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SEVEN DAYS IN SPORT: FOOTY’S most controversial figure deserves better than the public lynching he endured, writes RON REED:

TALK about polarising: with Eddie McGuire, you either admire the many positives in his massive body of work in footy and plenty of other public arenas, or you enthusiastically throw yourself into the overwhelmingly negative pile-on that has forced him to walk away from the Collingwood presidency.

There doesn’t seem to be much middle ground.

My take? The denouement – his almost tearful fall on his sword – was, in the end, the right decision because as he said himself the forces arrayed against him had made it untenable for him to continue, or for the famous old club to continue to embark on a cultural cleansing with his presence such a controversial distraction.

But that doesn’t make his exit – and the manner in which it was engineered by who knows who exactly – a cause for celebration. It has been an unedifying spectacle, no pun intended. Somewhere between sad and shameful, and I don’t mean that from his perspective.

I’ve known Eddie longer than most – his first media role 40 or so years ago was as a young teenager helping his brother Frank report on footy on Saturday afternoons with the old Herald newspaper, where I was the sports boss – but we have always been friendly acquaintances and colleagues of a sort, not mates as such. I haven’t seen much of him face to face for years. So the admiration I have for his diverse achievements is based on observation from a certain distance, professionally for a long time, certainly not as part of any boy’s club dynamic that seems to be exercising the minds of a few of his many critics.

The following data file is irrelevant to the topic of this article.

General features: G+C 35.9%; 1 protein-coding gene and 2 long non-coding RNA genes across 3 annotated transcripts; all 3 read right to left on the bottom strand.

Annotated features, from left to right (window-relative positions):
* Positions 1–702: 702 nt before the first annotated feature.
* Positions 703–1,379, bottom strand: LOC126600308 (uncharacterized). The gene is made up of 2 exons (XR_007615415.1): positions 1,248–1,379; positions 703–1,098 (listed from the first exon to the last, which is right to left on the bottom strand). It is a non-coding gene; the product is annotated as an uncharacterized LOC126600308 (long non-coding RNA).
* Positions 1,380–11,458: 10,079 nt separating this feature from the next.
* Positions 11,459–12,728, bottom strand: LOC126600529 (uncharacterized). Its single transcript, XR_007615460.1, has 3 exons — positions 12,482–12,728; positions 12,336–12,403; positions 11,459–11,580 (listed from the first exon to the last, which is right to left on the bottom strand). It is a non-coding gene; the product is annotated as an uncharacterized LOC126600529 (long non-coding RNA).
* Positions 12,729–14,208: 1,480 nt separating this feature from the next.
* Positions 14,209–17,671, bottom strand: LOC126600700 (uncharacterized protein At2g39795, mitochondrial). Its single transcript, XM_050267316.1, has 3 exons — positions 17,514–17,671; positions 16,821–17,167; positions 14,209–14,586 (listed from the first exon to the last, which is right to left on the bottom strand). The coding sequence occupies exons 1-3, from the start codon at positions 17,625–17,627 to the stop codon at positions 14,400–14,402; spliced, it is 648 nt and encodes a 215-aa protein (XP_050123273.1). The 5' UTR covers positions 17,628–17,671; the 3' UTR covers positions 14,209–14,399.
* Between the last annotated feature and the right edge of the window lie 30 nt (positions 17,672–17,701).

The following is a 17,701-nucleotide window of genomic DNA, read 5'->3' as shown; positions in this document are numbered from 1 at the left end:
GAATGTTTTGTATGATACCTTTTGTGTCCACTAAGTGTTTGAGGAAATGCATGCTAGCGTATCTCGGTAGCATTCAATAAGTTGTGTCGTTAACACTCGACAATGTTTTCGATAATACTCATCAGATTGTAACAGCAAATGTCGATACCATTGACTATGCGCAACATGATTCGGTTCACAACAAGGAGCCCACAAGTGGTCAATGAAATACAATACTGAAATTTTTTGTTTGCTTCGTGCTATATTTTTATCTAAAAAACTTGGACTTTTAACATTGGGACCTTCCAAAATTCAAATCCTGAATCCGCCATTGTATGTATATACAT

From that vantage point, I have never believed for a moment that he is a racist – or for that matter, a mysoginist.  If it occasionally comes across that way, it is definitely not deliberate.

Eddie McGuire

Nobody seriously suggests he has not been good – extremely good – for the Collingwood Football Club, and that can probably be said for almost everywhere else he has been. Yes, he has made a few blues along the way, but who hasn’t?

Eddie certainly is not without his supporters and defenders and in fact I strongly suspect there are far more of them out there than the agitators, culture cancellers and witch-hunters.

Columnist Rita Panahi was probably on the money when she wrote: “Once again public opinion is wildly at odds with media opinion. Listen to talkback radio, read the letter or listen to the chatter in your local café and you’ll hear an enormous outpouring of support for Edie McGuire and anger at the way he was treated.”

I’m also happy to second Jeff Kennett’s published opinion: “I can only say to those who, like puffer fish, pout at attacking McGuire. None of those I know come anywhere near, not even one step, to contributing to society in the way McGuire has and does.

“Eddie’s no angel, none of us are, and no-one is free from scrutiny for what we say or do, but what we have seen over the last week have been themselves acts of discrimination, of jealousy and of double standards.

“Following his resignation I’m profoundly disappointed an individual is judged on one day’s comments rather than two decades of community service, and it reinforces my view there are elements of society that are terribly intolerant and jealous and do not represent the views of the majority.”

As for whether the Magpies are guilty of “systemic” racism, perhaps they are, perhaps not – but I’m not sure one report quoting a handful of incidents over half a century, the work of a couple of left-wing activists, is compelling proof of that. Another ex-president, Peter Gordon, one of Melbourne’s best lawyers, said he might have been asking a few more questions from the report’s authors before accepting their verdict. Second opinions are usually valuable in any debate and there is no chance of getting one here, it seems, not in any way officially.

Finally, I doubt Eddie’s reputation and image has taken too violent a hit. Certainly, he deserves to be remembered for more than the unhappy circumstances of his public beheading – and will be.

Feel free to disagree – plenty do.